Sunday, October 14, 2012

Antoine de Saint-Exupéry

I don't know how he does it, but Brian is once again the champion of this week's Person-of-Mystery contest – correctly identifying Antoine de Saint-Exupéry!


Today, he is best known for being the author of the children's novel, The Little Prince, but in his day he was perhaps better known as a pioneering aviator.  Commencing in 1921, he received his aviation training in the French Army Service Aéronautique.  After leaving the military in 1923, he worked several jobs until he went back to flying in 1926 as a pilot for Aéropostale, a private airline that delivered mail between France, French Africa, and its colonies in South America.  Saint-Exupéry's route was Toulouse to Dakar, and by 1927, he was station chief of the Cape Juby airfield in Southern Morocco.

Saint-Exupéry monument at the old Aéropostale strip in Tarfaya, Morocco (near Cape Juby)

In 1929, he was transferred to Argentina, where he worked for Aéropostale in finding new air routes across that continent and occasionally making daring reconnaissance missions to look for downed pilots.


While serving as a pioneering aviator in exotic locales, he penned a number of books on aviation including The Aviator, Southern Mail (France to North Africa), and Night Flight (Chile-Paraguay-Argentina).  In 1931, he married Consuelo Suncin, a twice-widowed Salvadoran countess and artist.  The two would carry on a stormy on-again-off-again relationship over the years, as their union was marked with numerous affairs.

Antoine de Saint-Exupéry with his friend and fellow pilot, Henri Guillaumet

The early days of long-distance flying were fraught with perilous atmosphere, sketchy mechanics, and adventure.  In late 1935, Saint-Exupéry set out with his navigator, André Prévot, on an air race (called a raid) from Paris to Saigon, in an attempt to capture a prize of 150,000 francs.  After about 19 and a half hours, they crash landed their plane in the Sahara after hitting a plateau when they descended in an attempt to avoid a mass of clouds.  Having no radio, few provisions, and only one day's supply of liquid, they wandered in the desert and began to hallucinate.  While the world had given them up for dead, on the fourth day and near death, a Bedouin happened upon them and saved their lives.

Saint-Exupéry's Plane

He returned to France a hero and this experience formed the basis for much of his famous memoir Wind, Sand and Stars.  At the outbreak of World War II, Saint-Expuéry rejoined the French Air Force and served until he was demobilized at the French surrender.  He then escaped to the United States, where he encouraged American entry into the war.  While in North America he and his wife traveled between New York and Quebec City.  While in America, he also developed an intimate relationship with the wife of Charles Lindbergh, Anne Morrow Lindbergh.  During this time he authored three more books including his most famous, The Little Prince.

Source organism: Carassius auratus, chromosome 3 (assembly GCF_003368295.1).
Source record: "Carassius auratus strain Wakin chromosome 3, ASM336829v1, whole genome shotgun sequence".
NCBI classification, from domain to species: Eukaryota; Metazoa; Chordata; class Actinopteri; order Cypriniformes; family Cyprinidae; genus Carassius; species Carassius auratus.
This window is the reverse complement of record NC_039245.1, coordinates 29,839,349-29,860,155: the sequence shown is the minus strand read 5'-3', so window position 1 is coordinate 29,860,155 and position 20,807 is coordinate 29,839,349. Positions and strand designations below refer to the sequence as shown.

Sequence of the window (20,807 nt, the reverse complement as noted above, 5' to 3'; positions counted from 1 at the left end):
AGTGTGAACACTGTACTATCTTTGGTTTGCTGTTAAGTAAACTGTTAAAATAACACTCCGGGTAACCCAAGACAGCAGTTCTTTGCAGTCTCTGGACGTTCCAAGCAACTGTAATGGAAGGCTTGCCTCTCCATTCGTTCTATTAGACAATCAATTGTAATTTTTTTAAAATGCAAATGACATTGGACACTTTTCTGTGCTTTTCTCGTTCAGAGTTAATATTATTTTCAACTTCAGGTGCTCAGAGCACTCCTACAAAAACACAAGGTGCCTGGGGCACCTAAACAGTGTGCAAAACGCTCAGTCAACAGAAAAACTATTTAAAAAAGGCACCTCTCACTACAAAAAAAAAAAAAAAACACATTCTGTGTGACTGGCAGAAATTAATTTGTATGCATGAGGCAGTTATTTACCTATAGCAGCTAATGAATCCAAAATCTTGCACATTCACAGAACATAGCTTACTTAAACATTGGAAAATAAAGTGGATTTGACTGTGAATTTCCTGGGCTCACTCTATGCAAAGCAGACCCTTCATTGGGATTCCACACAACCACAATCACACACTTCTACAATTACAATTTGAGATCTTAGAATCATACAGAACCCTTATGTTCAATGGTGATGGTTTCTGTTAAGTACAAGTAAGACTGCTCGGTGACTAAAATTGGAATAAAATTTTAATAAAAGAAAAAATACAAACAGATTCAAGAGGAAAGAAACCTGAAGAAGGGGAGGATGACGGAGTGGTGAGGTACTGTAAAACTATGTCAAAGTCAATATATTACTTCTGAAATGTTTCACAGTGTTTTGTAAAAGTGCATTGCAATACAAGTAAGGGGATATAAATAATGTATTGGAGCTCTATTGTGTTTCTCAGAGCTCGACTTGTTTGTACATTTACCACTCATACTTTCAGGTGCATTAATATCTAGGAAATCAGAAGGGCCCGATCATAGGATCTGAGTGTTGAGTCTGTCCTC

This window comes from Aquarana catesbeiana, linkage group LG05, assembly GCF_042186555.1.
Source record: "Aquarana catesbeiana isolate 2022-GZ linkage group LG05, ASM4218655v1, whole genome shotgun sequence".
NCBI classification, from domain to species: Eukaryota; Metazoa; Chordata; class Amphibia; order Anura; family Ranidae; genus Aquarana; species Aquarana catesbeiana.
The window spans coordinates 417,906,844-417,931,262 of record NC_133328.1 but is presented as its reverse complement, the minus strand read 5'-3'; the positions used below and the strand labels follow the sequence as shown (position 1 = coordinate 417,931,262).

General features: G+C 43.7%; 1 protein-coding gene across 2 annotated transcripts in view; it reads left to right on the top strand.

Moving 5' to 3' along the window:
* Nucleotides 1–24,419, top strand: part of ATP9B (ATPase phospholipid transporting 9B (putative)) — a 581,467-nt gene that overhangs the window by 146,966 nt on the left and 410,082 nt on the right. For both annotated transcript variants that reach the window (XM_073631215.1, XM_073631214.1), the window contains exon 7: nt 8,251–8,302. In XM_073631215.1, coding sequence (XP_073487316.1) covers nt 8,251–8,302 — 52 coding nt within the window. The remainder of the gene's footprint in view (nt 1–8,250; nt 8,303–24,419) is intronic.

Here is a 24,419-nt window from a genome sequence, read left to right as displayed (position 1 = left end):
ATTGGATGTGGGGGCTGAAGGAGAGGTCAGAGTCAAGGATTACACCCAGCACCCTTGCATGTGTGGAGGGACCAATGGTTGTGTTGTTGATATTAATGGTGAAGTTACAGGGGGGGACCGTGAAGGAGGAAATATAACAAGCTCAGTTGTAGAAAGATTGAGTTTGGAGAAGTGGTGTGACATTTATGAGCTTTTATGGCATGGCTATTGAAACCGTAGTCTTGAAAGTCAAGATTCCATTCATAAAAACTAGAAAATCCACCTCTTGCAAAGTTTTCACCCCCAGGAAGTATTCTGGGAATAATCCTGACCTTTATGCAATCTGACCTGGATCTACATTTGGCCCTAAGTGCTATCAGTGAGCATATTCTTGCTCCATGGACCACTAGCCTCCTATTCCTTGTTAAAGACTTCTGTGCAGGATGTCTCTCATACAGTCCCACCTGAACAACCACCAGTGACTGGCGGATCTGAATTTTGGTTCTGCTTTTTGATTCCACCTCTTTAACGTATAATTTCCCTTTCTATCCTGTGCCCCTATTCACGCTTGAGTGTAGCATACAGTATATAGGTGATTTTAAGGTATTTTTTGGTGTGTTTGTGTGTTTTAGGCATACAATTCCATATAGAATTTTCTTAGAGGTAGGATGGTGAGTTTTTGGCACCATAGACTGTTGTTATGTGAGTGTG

Antoine and Consuelo de Saint-Exupéry

The Little Prince is a story (pulling from Saint-Exupéry's experiences) about an aviator who crashes in the Sahara and meets the Little Prince, who gives an account of his journeys across the universe and also talks about his home planet or asteroid where the Prince had spent his days pulling out baobab trees that are constantly trying to take root there.


I really haven't done a good job selling the story, but it's a very interesting and short read.  Although it's a children's book, it's really well written and rather poetic (as is much of Saint-Exupéry's other work).  It was this imagery of the Prince pulling out the alien trees from his desolate planet that reminded me of the images I posted of the Dragon's Blood trees on Socotra Island.

Saint-Exupéry aboard his P-38

He returned to the war in 1943, traveling to North Africa with American forces, but as he was eight years too old for a combat pilot, he had to receive a special exemption from General Eisenhower.  This achieved, he was assigned a P-38, but allowed only limited missions.  On July 31, 1944, while on his ninth reconnaissance mission from Corsica to the Rhone Valley, his plane disappeared.  An unidentifiable body in a French uniform was recovered in the water off Toulon several days after he had gone missing.


Although his body was never positively identified, in 1967, Saint-Exupéry was honored by having his name placed alongside the other heroes of France in the Panthéon.  Although, perhaps the greatest honor is the fact that his book, The Little Prince, has been one of the most widely read in the entire world, having surpassed over 200 million copies since it was first published.


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